In the final part of our series, Chris Green arrives in Glasgow - a host city struggling to keep the politics out of its celebration of sport
Out in the cold: A writer spends a night on the streets and hears the stories of the homeless

A writer spends a night on the streets

Rough sleepers - the homeless, the destitute and the drunk - exist in every city. Will Nicoll meets those whose luck has run out
Striking new stations, high-speed links and (whisper it) better services - the UK's railways are entering a new golden age

UK's railways are entering a new golden age

New stations are opening across the country and our railways appear to be entering an era not seen in Britain since the early 1950s
Conchita Wurst becomes a 'bride' on the Paris catwalk - and proves there is life after Eurovision

Conchita becomes a 'bride' on Paris catwalk

Alexander Fury salutes the Eurovision Song Contest winner's latest triumph
Pétanque World Championship in Marseilles hit by

Pétanque 'world cup' hit by death threats

This year's most acrimonious sporting event took place in France, not Brazil. How did pétanque get so passionate?
Whelks are healthy, versatile and sustainable - so why did we stop eating them in the UK?

Why did we stop eating whelks?

Whelks were the Victorian equivalent of the donor kebab and our stocks are abundant. So why do we now export them all to the Far East?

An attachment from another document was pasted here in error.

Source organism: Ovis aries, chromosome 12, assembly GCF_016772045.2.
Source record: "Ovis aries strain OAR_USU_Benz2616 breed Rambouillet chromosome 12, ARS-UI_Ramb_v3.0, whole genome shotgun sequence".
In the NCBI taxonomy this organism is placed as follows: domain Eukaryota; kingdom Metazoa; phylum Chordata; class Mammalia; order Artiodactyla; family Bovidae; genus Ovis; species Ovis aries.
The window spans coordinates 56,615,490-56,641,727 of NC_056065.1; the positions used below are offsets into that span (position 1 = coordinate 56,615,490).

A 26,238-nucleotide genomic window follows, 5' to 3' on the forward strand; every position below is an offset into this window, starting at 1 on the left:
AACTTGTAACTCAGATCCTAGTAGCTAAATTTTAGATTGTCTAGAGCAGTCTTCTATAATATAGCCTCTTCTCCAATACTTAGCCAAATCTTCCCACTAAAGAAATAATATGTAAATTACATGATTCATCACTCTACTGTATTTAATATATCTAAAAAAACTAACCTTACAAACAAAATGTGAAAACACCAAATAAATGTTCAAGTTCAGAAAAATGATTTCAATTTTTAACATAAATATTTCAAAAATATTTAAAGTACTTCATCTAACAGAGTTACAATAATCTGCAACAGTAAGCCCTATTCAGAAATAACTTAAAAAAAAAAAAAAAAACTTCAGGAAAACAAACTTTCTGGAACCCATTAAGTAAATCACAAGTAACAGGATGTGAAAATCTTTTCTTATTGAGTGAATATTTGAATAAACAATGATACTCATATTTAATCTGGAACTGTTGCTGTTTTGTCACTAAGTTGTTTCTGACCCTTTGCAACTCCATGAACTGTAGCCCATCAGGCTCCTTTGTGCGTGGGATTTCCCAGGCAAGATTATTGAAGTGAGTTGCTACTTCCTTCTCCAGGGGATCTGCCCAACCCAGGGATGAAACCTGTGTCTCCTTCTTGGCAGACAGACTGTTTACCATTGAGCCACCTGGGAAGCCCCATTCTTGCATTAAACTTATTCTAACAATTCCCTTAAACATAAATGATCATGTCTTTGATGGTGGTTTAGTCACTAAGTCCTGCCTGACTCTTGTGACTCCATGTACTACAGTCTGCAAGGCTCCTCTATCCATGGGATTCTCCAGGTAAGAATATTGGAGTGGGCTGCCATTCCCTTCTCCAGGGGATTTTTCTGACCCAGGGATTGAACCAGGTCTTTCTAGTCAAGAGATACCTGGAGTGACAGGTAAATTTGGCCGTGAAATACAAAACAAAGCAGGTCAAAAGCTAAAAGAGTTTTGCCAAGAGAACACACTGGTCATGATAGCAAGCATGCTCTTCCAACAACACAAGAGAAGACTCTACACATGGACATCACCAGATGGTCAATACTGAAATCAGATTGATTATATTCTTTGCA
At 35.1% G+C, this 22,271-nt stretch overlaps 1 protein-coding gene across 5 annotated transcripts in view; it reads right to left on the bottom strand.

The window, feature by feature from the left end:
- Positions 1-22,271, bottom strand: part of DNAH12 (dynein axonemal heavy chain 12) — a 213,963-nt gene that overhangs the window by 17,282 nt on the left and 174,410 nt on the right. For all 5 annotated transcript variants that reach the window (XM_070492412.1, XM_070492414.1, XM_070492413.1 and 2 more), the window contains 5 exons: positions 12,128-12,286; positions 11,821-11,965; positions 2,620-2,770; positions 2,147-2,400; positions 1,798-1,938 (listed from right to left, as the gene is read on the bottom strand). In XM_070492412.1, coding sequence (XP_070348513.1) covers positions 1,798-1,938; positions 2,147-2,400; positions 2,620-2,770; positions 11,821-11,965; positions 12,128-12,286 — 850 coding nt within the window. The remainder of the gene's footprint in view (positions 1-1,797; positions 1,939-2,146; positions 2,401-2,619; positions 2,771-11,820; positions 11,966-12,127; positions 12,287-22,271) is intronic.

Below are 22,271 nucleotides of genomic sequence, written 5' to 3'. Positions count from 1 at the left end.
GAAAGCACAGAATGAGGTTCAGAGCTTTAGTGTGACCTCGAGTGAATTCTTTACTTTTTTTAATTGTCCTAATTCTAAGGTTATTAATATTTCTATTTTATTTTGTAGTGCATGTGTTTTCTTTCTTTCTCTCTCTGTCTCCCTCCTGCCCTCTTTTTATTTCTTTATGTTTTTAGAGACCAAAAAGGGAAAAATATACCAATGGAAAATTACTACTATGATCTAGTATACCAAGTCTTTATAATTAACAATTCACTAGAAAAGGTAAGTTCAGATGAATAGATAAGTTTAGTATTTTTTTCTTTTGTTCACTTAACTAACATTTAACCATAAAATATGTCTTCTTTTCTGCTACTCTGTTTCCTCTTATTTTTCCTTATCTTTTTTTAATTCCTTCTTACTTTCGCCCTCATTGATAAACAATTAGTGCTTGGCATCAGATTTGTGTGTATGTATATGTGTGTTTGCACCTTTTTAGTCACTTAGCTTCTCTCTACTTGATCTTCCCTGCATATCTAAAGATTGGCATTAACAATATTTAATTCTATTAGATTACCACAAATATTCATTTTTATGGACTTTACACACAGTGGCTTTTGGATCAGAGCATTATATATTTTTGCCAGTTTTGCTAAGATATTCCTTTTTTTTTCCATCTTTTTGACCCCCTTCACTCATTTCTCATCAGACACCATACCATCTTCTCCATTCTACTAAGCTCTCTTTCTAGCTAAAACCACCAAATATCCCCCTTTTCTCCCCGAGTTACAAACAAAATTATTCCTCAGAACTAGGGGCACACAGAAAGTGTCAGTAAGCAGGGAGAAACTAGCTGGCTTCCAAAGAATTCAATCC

10 best women's sunglasses

In the shade: 10 best women's sunglasses

From luxury bespoke eyewear to fun festival sunnies, we round up the shades to be seen in this summer
Germany vs Argentina World Cup 2014: Lionel Messi? Javier Mascherano is key for Argentina...

World Cup final: Messi? Mascherano is key for Argentina...

No 10 is always centre of attention but Barça team-mate is just as crucial to finalists’ hopes
Siobhan-Marie O’Connor: Swimmer knows she needs Glasgow joy on road to Rio

Siobhan-Marie O’Connor: Swimmer needs Glasgow joy on road to Rio

18-year-old says this month’s Commonwealth Games are a key staging post in her career before time slips away
The true Gaza back-story that the Israelis aren’t telling this week

The true Gaza back-story that the Israelis aren’t telling this week

A future Palestine state will have no borders and be an enclave within Israel, surrounded on all sides by Israeli-held territory, says Robert Fisk
A History of the First World War in 100 Moments: The German people demand an end to the fighting

A History of the First World War in 100 Moments

The German people demand an end to the fighting
New play by Oscar Wilde's grandson reveals what the Irish wit said at his trials

New play reveals what Oscar Wilde said at trials

For a century, what Wilde actually said at his trials was a mystery. But the recent discovery of shorthand notes changed that. Now his grandson Merlin Holland has turned them into a play
Can scientists save the world's sea life from

Can scientists save our sea life?

By the end of the century, the only living things left in our oceans could be plankton and jellyfish. Alex Renton meets the scientists who are trying to turn the tide
Richard III, Trafalgar Studios, review: Martin Freeman gives highly intelligent performance

Richard III review

Martin Freeman’s psychotic monarch is big on mockery but wanting in malice